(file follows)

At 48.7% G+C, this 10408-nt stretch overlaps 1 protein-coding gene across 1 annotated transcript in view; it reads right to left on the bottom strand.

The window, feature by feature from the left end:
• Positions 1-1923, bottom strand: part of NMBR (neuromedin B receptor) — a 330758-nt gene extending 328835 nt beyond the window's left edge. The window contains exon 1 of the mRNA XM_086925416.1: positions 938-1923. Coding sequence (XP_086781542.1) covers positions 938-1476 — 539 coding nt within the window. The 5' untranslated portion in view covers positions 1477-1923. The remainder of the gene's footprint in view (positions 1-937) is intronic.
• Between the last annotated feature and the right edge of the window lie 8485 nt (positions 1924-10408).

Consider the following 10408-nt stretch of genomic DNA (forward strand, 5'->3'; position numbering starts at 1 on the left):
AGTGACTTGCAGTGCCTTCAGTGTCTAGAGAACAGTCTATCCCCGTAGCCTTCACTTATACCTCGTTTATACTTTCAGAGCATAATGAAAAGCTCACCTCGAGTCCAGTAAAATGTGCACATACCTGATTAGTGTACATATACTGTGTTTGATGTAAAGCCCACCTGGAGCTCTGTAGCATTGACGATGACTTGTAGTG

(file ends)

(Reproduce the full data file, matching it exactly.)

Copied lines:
At 48.7% G+C, this 10408-nt stretch overlaps 1 protein-coding gene across 1 annotated transcript in view; it reads right to left on the bottom strand.

The window, feature by feature from the left end:
• Positions 1-1923, bottom strand: part of NMBR (neuromedin B receptor) — a 330758-nt gene extending 328835 nt beyond the window's left edge. The window contains exon 1 of the mRNA XM_086925416.1: positions 938-1923. Coding sequence (XP_086781542.1) covers positions 938-1476 — 539 coding nt within the window. The 5' untranslated portion in view covers positions 1477-1923. The remainder of the gene's footprint in view (positions 1-937) is intronic.
• Between the last annotated feature and the right edge of the window lie 8485 nt (positions 1924-10408).

Consider the following 10408-nt stretch of genomic DNA (forward strand, 5'->3'; position numbering starts at 1 on the left):
AGTGACTTGCAGTGCCTTCAGTGTCTAGAGAACAGTCTATCCCCGTAGCCTTCACTTATACCTCGTTTATACTTTCAGAGCATAATGAAAAGCTCACCTCGAGTCCAGTAAAATGTGCACATACCTGATTAGTGTACATATACTGTGTTTGATGTAAAGCCCACCTGGAGCTCTGTAGCATTGACGATGACTTGTAGTG